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|Sonate a Flauto solo (opera terza)
(Rev. by Antonio Frigé, Intr. Stefano Rapetti)
|DVPF 20278||67 Pages||40,90 Euro||10,00 Euro|
(b Ferrara, c1690; d Recanati, 25 Feb 1757). Italian composer. Ferrara is cited as his birthplace in the Serie cronologica de’ principi dell’Accademia de’ filarmonici di Bologna, but archival documents in Udine and Recanati suggest Mantua. On 15 April 1715, when in Verona, Bellinzani was appointed maestro di cappella of Udine Cathedral and on 29 April was granted the benefice of S Ermagora. He must by then have taken holy orders and been proficient in canto fermo (plainsong) and canto figurato (polyphonic vocal music), subjects in which he had to instruct the clergy. On 11 December 1717 Bellinzani asked to be relieved of Vespers until Christmas in order to compose church music – possibly his Salmi brevi, which came out in the following year. On his nomination as a censor in Ferrara, Bellinzani left Udine in 1718 and moved to Pergola. He resigned his post at Udine on 30 September 1721, stating his intention to go to Pesaro. From 1724 until 1727, and probably until 1730, he was maestro di cappella of Pesaro Cathedral. The years 1722 and 1723 are unaccounted for; claims that he was maestro di cappella of Ferrara Cathedral in 1722 seem unfounded. In 1727 he was admitted as a composer to the Accademia Filarmonica of Bologna. On 7 June 1730 he was appointed maestro di cappella of Urbino Cathedral, remaining there until 27 August 1734, when at Ferrara Cathedral he took up a similar post which also entailed the running of a music school attached to the seminary. On 19 May 1735 he relinquished his appointment, to go to Orvieto, where he probably remained for two years. In 1737 he succeeded Pietro Benedetti as maestro di cappella of Recanati Cathedral, a post he held until his death.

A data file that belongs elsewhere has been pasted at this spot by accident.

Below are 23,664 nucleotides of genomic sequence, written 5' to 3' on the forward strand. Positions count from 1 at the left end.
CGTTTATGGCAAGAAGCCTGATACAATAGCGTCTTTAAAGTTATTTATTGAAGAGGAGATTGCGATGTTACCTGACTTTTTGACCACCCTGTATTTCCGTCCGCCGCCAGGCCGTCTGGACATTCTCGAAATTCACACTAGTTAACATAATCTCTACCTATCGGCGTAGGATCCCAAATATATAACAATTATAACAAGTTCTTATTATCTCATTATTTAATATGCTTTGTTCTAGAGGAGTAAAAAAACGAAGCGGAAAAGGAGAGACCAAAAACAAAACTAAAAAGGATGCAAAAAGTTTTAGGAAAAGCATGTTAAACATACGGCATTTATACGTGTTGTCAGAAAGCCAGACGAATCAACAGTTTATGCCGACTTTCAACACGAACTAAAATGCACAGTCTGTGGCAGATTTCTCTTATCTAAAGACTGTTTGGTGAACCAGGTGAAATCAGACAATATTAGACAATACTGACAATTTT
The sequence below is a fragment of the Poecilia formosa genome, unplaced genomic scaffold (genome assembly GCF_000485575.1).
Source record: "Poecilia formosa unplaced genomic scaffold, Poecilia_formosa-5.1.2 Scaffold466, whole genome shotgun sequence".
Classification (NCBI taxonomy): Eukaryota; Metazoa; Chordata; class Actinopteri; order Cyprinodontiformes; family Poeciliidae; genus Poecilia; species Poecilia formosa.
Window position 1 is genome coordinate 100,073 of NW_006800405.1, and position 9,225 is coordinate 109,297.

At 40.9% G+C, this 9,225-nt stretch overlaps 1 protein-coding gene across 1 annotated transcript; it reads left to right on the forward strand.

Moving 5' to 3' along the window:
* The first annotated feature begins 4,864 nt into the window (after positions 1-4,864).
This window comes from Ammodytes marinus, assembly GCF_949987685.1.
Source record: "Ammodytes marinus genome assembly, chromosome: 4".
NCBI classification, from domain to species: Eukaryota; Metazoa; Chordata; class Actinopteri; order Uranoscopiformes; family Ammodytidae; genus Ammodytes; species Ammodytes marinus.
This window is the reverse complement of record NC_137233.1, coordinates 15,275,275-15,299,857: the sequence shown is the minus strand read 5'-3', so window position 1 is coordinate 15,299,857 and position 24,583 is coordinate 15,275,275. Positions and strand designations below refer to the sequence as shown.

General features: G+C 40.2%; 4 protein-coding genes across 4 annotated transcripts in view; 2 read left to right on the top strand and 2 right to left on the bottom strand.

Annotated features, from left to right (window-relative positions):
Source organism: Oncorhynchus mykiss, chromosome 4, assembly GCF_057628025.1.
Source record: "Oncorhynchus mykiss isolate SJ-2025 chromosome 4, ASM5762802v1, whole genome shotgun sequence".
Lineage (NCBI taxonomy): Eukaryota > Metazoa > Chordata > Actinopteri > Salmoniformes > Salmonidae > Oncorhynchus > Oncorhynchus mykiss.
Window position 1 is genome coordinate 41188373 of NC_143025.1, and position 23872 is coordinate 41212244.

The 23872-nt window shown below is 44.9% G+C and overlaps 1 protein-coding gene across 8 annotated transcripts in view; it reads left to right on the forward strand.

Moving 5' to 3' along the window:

In their day Bellinzani’s compositions enjoyed great popularity. He was an unusual combination of learned contrapuntist and sensitive melodist, generous with the use of ornamentation in his vocal lines. Not surprisingly, some have found his church music more secular than sacred in atmosphere. His instrumental music is heavily indebted to Corelli, as his op.3 sonatas, which close with a set of variations on the folia, clearly show.